And so I did. I wrote that mother had looked heartbreakingly frail at the graveside service. I wrote that I was proud of the compassion that Jennifer showed when she reached for her Grandmothers trembling hand. And I wrote how proud and pleased I had been with George for taking it upon himself to greet those who had come to the service, thanking them all for joining us. Tall, handsome and always gregarious he was well liked by the citizens of Avalon and many of the attendees had come only because of their friendship and respect for him.
Most of them knew nothing about my modest and retiring father.To them he was just a kindly older gentleman they saw on the beach or around town. Perhaps a few remembered that he once kept an office downtown and that he had leased the old " Bird Park" from the Island Company for some reason or another and that he had completely revamped what was once the old " Aviary", but other than that they didn't know very much about him.
The night before that gravesite service I still had no idea what I would say about Dad in the eulogy that I was expected to give. I put my hand on his beige filing cabinet and said aloud "I don't know how to do this! I need some help!" When I opened the top drawer and thumbed through the files one stayed open. I had never seen it before. It was a copy of a speech that Dad had given in the the forties about the meaning and importance of being a scientist. I knew then that he was showing me the words by which he wanted to be remembered. In every fibre of his being he was a scientist.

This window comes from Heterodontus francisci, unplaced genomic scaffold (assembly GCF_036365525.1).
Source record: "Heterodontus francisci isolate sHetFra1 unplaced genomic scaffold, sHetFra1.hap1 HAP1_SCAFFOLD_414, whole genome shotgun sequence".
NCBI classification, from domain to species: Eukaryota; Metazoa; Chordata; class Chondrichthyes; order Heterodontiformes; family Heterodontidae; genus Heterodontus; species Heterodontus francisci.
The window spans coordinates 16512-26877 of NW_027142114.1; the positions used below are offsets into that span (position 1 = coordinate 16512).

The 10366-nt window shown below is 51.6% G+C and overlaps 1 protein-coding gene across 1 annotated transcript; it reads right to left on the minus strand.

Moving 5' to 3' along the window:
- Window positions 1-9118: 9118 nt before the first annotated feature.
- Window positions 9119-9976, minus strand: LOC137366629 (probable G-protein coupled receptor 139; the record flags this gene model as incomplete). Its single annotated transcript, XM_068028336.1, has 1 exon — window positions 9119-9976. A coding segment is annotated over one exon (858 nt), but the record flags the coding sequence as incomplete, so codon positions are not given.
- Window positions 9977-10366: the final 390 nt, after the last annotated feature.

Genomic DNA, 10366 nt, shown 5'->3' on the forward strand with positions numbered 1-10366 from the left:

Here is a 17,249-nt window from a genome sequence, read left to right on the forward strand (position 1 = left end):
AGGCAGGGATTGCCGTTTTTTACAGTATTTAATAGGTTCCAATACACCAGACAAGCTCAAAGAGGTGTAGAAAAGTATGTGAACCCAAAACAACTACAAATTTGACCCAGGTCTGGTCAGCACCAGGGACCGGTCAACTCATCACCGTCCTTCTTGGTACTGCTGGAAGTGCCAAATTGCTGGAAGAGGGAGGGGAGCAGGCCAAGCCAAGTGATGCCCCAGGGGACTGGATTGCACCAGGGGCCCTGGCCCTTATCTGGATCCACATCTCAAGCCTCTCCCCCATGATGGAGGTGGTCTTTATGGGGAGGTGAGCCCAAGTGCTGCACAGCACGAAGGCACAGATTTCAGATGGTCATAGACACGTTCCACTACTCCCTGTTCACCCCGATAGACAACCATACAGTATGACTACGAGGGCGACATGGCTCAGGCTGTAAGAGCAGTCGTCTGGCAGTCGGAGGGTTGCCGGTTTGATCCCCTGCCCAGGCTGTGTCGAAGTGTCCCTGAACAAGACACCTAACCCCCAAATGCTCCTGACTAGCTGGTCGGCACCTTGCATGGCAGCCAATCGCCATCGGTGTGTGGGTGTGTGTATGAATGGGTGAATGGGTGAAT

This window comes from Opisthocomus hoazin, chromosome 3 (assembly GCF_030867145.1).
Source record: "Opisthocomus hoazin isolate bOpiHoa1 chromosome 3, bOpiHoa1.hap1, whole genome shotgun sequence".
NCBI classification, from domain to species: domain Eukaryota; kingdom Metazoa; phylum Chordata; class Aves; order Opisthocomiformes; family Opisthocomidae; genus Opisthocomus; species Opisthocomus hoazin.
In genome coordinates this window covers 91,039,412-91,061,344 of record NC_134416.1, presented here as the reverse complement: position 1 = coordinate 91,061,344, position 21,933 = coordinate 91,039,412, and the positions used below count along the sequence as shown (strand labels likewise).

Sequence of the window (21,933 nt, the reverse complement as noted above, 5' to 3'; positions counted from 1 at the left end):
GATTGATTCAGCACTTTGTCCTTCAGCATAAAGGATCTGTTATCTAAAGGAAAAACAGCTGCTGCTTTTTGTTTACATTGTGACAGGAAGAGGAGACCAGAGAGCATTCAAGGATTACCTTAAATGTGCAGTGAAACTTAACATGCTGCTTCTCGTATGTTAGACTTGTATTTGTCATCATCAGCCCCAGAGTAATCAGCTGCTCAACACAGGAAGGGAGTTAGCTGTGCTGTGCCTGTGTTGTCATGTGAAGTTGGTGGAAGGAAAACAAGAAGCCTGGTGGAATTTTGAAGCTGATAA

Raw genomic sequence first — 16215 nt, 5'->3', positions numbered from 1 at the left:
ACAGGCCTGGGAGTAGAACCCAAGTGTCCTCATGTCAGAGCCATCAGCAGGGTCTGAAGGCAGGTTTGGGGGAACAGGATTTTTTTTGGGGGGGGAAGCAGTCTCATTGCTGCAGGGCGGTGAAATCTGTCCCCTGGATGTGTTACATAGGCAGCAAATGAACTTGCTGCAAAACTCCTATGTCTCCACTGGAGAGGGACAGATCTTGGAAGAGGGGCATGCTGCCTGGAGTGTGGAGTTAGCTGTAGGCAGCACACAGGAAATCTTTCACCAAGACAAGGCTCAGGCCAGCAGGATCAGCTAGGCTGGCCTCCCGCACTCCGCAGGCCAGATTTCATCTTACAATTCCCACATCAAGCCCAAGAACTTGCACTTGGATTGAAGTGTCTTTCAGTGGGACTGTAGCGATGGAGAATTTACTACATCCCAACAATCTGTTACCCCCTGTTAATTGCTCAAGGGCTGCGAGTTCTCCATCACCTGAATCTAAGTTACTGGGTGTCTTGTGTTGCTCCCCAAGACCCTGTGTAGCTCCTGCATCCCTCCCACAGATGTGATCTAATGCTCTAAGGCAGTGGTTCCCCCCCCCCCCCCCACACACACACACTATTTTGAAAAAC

The rest of the eulogy came easily and I felt well prepared as I turned to face the small assemblage. I took a last glance at my brother before I began. Joseph had flown in that morning and I knew that he would return to his home in Washington State immediately afterward. He stood to one side of the gathering with his arms folded. I wrote in my journal.......
"He flashed me a smile. He is still at the edge of my life, still with his arms folded ,but at least he was there with that smile. Maybe he was thinking of the one true "brother-sister" conversation we ever really had. Maybe its a universal conversation.... the bit about which one will take care of the surviving parent. I had said "If Dad goes first, we want Momma to stay with us. She is already part of our family." There was an extended silence as we considered the other possibility. I finally asked the question that was in both of our minds."But if Mother goes first, what will we do with Dad?" Joe had grinned at that and simply said " Well Sis.....We will have to catch him first!"
I started to read my notes, reminding myself to make eye contact with those in front of me. My voice was strong and not wavering. I began to settle down, suddenly thinking " I can do this! I am going to be able to get through this! When I glanced up at the crowd again I thought I saw a very familiar person standing at the gate of the cemetery. The sight of that tall man standing there shook me and took my breath. I looked down to regain my composure and when I looked up again, he was gone.
Later I carefully penned in my journal "JD? Was that really you? Or had grief just clouded my vision?"
I spent the rest of that rainy afternoon packing Dads things. The old box that I had noted earlier was the first thing I placed in the bottom of that enormous black trunk. I intended to put that strange note away but the words still hung with me..." Daugher these words are as true as the rain on the window above your head" I simply did not understand. I didn't want to understand! I had a daugher to raise and Mothers company too. George and I had a business to run. I had no time to wonder about these words or the mystery of the man by the cemetery gate.
Seventeen years would pass before I would open that trunk again.